The Birmingham schools affair has led to a predictably rushed response by the DfE and Ofsted and it seems in future no notice will be given to schools of inspections. The decision has led to a barrage of comments in the media, not least because of an unseemly row between Michael Wilshaw and Michael Gove over who prevented the policy being introduced previously*.
In reality, it was probably a sensible decision to abandon the plan last year and more discussion should take place with heads, governors, inspectors before going ahead with now.
The practical problems for schools (and probably inspectors) will be immense; indeed, many exist now with the 18 or so hours notice period and removing that will simply exacerbate them. Comments in, for example, the CiF section of the Guardian
about inspectors arriving on sports days were poo-poohed by some contributors saying this information would be available school web-sites. But as anyone with recent experience of schools knows there are a all sorts of events which may currently be cancelled or postponed after the call from Ofsted. Postponement might not be an option with no notice and this could lead to key staff being absent, for instance, and/or the chances of the inspection team getting an accurate picture of the school being reduced.
The local school of which I am a governor was recently inspected. I was asked by the head and chair to be one of a small group of governors to meet the inspectors. It took some time to contact me as I was away visiting family and without the present window, however short, I probably couldn’t have made it back in time. Of course there are other governors but most are working full time and would find it just as difficult to make meetings at such short notice. Indeed, I feel there is something inherently discourteous about the assumption that thousands of unpaid volunteers, many of whom are contributing an enormous amount of time and energy to schools, should make themselves available immediately when Ofsted snaps its corporate fingers.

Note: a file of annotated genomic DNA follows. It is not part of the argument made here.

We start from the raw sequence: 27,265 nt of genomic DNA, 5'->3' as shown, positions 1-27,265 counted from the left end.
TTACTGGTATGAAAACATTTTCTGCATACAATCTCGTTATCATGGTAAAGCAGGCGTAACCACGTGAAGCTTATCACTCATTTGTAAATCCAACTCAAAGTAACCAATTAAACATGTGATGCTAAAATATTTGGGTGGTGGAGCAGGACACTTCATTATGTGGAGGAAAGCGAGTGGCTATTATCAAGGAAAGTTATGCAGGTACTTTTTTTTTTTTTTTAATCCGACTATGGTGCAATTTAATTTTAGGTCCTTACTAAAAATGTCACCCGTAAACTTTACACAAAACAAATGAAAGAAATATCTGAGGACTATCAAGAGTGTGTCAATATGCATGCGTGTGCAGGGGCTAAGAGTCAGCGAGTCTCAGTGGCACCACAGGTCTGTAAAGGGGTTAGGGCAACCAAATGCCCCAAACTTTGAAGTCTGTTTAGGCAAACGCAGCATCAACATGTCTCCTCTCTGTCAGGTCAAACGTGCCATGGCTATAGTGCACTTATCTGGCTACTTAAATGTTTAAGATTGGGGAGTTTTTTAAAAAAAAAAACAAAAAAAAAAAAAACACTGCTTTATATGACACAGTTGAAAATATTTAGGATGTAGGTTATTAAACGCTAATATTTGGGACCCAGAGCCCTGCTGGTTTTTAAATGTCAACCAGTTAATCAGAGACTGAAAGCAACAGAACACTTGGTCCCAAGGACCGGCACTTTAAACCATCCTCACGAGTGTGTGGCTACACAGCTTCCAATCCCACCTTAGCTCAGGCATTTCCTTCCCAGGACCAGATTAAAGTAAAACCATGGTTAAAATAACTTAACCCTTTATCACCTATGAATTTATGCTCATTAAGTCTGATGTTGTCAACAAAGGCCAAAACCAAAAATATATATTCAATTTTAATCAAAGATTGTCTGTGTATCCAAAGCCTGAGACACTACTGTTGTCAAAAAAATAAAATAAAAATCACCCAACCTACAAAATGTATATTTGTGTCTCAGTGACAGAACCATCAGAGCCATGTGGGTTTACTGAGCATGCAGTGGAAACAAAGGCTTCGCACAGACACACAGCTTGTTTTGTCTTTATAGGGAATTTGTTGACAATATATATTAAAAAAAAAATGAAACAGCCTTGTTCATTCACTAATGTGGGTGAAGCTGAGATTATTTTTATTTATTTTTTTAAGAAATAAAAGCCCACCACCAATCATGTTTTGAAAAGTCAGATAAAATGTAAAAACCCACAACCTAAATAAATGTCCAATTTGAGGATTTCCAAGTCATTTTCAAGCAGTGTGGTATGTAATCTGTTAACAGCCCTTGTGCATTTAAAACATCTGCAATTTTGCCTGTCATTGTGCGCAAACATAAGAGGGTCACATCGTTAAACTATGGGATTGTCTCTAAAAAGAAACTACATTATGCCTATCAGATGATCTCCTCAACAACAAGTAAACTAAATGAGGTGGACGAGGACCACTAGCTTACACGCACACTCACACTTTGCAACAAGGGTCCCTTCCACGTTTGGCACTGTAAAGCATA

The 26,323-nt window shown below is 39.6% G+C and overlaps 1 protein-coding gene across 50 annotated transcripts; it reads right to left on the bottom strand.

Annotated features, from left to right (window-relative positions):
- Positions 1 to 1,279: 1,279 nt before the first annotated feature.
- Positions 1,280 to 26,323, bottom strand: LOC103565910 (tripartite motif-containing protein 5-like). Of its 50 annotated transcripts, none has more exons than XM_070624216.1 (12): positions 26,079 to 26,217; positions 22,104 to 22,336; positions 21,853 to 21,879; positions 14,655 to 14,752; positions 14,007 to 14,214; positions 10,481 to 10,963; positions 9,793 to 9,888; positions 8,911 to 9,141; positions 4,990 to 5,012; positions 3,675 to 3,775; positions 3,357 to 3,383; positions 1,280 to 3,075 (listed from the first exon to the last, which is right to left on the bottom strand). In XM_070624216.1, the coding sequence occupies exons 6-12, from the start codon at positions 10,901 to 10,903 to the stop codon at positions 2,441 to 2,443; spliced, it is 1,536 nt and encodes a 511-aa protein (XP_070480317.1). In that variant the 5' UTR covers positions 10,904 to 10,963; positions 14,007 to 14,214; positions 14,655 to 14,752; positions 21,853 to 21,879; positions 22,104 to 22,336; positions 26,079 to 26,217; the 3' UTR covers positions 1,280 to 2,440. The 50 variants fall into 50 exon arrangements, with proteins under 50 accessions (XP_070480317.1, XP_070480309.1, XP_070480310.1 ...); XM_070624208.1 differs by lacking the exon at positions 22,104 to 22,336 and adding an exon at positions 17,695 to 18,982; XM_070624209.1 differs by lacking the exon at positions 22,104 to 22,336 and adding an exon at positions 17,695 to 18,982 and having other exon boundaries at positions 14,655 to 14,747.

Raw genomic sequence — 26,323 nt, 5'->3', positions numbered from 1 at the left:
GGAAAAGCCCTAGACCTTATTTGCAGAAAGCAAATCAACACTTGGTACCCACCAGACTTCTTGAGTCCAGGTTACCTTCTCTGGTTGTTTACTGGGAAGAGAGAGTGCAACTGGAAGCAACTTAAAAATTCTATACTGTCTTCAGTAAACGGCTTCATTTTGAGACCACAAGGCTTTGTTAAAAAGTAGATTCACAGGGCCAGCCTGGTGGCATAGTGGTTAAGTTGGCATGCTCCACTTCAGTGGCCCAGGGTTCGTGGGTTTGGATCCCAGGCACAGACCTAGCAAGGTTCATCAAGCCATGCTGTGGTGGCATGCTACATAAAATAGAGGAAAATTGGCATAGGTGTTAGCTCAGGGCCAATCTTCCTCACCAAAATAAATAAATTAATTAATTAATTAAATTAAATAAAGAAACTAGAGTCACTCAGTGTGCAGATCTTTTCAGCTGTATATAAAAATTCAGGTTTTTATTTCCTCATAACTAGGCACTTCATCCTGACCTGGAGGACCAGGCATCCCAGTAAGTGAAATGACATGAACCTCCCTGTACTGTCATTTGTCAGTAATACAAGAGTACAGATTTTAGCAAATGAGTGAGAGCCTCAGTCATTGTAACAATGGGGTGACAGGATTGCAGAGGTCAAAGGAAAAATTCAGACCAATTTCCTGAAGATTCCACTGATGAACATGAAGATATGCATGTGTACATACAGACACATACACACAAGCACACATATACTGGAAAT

But above all I think no notice inspections blow away any remaining thoughts (if indeed any do remain) that inspection is about school improvement through professional dialogue. One contributor to the Guardian
discussion on the issue said why should schools get any notice: after all the police don’t tell criminals they are about to launch a raid!
That might not quite be the view yet of Ofsted and the DfE but it seems to be getting a lot closer.
*LSN NOTE: Ofsted has now announced it was the inspectorate and not Michael Gove who dropped the idea for no-notice inspections two years ago. See report in Guardian